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Entry 3 of 5
This is a contributing entry for Boscobel and only appears as part of that tour.Learn More.
Soon, in Montrose, New York, a house wrecker would be pulling up in his truck and going to work. Boscobel would be gone. When historian Ben Frazier, who lived here in Garrison, heard what was happening, he sprang into action and managed to raise $10,000 to buy the house, delaying the wrecker’s ball at the last minute. Miraculously, in the 1930s, the house had been carefully drawn and measured by architecture students. So after it was bought, it was dismantled and the pieces were carefully numbered and brought here to Garrison by truck. That took over five months in 1956. People who cared stored it in their garages, sheds and barns. There, it waited for another life, in pieces

  • Save Boscobel magazine article
  • Demolition of Main Staircase
  • House on the Move (1)
  • House on the Move (2)

The following year, that life was bestowed when Frazier contacted the great benefactor Lila Acheson Wallace. Frazier found the land you are standing on today himself. Even getting that was a close call. A developer had actually bought this land, divided it all up into lots for prospective owners, and started drilling for water. Two hundred feet, nothing. Two twenty-five, nothing. Two fifty, some water but not enough. So he walked away. Ben Frazier pounced. He immediately showed the property to Mrs. Wallace. 

Why her? Well, in 1922, she and her husband DeWitt started a family magazine named Reader’s Digest. They were the sole owners. The magazine was a blockbuster. By its 40th anniversary, it boasted over twenty million international subscribers. Mrs. Wallace was one of Barney McHenry’s favorite clients. 

Boscobel Chairman, Barney McHenry:  And so they became colossally rich, and she was looking for things to do, and this seemed like a nice project. But she cared a lot about Boscobel. So she bought the land. It’s a wonderful site! That’s one of the best parts about Boscobel-- the sight of West Point looking down the river is spectacular. She had a great eye for that sort of thing. She liked beautiful things, and this was a beautiful house. 

Mrs. Wallace dedicated herself to supporting projects she loved – an entire wing, for example, at the Metropolitan Museum of Art. And, bless her, this place.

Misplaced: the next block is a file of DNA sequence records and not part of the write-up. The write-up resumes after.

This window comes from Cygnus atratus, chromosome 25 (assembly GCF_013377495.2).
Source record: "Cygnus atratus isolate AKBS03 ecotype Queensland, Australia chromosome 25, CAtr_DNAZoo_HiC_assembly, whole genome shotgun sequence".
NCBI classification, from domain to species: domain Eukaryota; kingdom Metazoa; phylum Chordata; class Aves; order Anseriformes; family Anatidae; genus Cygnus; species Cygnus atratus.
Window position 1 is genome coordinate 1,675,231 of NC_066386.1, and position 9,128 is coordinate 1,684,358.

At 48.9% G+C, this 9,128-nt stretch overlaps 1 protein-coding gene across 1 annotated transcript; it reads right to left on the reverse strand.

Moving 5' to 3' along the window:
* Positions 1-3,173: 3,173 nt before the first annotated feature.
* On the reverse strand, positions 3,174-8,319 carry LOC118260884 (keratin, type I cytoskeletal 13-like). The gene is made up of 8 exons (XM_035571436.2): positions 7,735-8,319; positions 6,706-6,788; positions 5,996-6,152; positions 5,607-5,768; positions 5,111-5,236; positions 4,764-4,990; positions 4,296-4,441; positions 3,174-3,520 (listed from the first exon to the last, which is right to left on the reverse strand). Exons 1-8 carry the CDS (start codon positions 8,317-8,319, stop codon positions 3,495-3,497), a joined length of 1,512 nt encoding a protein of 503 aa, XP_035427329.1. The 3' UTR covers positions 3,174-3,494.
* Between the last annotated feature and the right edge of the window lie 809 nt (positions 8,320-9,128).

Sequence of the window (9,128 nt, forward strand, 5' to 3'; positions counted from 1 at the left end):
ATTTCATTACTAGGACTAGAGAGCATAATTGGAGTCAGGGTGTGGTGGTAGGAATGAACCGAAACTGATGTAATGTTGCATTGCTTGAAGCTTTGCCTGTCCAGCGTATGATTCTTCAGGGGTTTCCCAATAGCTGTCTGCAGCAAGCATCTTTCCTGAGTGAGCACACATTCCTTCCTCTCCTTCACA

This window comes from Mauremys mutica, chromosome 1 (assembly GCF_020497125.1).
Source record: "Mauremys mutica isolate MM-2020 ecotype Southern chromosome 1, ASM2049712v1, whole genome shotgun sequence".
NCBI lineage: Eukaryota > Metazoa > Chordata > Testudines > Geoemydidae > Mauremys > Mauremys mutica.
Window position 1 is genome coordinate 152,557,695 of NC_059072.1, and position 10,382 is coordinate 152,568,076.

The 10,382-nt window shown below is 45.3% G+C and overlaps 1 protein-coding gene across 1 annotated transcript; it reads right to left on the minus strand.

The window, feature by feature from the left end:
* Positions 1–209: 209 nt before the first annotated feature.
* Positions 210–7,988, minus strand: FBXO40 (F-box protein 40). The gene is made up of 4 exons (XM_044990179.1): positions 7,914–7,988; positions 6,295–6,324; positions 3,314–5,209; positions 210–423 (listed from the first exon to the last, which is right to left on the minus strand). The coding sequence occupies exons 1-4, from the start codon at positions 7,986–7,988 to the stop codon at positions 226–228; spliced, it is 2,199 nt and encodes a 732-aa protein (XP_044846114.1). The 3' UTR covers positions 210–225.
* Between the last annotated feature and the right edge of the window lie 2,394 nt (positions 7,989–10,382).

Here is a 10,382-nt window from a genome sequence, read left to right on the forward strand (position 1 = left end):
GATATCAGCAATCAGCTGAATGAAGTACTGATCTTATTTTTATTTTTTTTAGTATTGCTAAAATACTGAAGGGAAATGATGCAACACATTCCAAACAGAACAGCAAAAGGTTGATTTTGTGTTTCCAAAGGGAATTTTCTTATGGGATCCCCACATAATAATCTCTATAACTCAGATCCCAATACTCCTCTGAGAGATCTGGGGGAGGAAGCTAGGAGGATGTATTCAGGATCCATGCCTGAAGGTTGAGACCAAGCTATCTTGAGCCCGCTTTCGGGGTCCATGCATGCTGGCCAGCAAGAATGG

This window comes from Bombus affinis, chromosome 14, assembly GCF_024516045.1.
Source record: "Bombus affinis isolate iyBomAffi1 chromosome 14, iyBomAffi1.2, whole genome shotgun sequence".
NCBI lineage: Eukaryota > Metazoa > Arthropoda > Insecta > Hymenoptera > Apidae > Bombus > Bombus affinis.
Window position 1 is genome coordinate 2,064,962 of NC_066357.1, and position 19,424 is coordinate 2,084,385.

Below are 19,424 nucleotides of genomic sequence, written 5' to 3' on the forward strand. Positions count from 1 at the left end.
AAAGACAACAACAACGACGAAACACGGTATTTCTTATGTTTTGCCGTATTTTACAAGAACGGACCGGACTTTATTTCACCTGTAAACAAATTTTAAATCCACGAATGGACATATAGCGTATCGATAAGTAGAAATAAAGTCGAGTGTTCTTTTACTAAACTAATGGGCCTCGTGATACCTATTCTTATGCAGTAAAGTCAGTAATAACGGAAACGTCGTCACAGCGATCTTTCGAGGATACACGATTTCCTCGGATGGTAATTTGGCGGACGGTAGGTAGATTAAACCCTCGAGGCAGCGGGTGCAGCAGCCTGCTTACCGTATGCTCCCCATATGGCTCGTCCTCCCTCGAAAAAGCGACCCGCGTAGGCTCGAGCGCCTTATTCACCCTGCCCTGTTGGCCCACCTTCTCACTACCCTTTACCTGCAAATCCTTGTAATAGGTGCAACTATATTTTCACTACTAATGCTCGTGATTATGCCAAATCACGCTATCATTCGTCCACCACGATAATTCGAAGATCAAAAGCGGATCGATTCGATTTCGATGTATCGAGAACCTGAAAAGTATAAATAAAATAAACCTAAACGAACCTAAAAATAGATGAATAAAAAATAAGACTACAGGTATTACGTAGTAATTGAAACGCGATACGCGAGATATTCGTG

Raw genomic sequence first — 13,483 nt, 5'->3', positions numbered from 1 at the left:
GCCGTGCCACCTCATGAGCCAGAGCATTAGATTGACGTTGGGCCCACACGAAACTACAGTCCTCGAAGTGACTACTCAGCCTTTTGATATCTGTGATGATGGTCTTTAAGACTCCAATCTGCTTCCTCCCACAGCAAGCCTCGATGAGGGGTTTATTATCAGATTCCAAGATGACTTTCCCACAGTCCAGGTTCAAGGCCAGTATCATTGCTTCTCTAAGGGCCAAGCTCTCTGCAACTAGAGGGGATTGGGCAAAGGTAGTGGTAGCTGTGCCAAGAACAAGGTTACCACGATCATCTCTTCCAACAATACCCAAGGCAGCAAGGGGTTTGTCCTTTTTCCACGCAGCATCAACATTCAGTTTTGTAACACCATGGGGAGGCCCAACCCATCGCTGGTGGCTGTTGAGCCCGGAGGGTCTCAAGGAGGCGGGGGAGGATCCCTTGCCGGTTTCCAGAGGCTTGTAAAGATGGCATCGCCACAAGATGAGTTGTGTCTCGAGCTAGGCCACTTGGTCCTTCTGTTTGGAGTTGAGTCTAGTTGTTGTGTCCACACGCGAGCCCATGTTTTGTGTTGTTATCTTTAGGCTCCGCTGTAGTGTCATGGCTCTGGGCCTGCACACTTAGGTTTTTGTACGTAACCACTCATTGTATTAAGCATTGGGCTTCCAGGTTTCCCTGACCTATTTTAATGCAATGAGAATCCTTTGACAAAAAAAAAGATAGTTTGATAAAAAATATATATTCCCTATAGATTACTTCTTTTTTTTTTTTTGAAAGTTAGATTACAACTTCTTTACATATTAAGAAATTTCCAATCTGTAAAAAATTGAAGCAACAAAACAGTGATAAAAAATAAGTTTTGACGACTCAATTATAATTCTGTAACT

And Mrs. Davison in Long Island, who had bought the façade? She generously agreed to give it back, as an outright gift. She kept only the architectural elements she had already installed in her new house, so copies were made of those. 

In 1959, work started putting Boscobel back together, piece by piece. While that was going on Mrs. Wallace added plans for a rose garden, a period herb garden, and an orangery. A spring house would be built too, with its original façade – a suggestion of Ben Frazier’s great friend, Franny Reese, whose fierce determination helped save Storm King Mountain. 

Finally, in 1961, Boscobel opened to the public. Since its contents were unknown, Mrs. Wallace hired her favorite decorator, Bill Kennedy. The color scheme was blue, like the blue of her cornflower eyes. And the house was filled with period English furniture.

McHenry: That was totally wrong it turned out, because if you had money, you would import glass and china and rugs. But furniture? No! It was too expensive to bring furniture over from England, and on top of that, we had some really good furniture makers here. 

So in the 70s, Mrs. Wallace came through again. Under the guidance of Metropolitan Museum curator Berry Tracy, Boscobel was repainted in rich, early 19th-century colors and filled with fine American pieces, many by celebrated cabinet-maker Duncan Phyfe. 

If you haven’t seen it yet, do take the time to see the fascinating exhibition in the Carriage House showing exactly how Boscobel was saved, moved and rebuilt. It’s full of photos – before and after pictures, the grounds of the VA hospital, the numbered parts, the house on the move – and of Lila Acheson Wallace and Ben Frazier, overseeing their beloved Boscobel.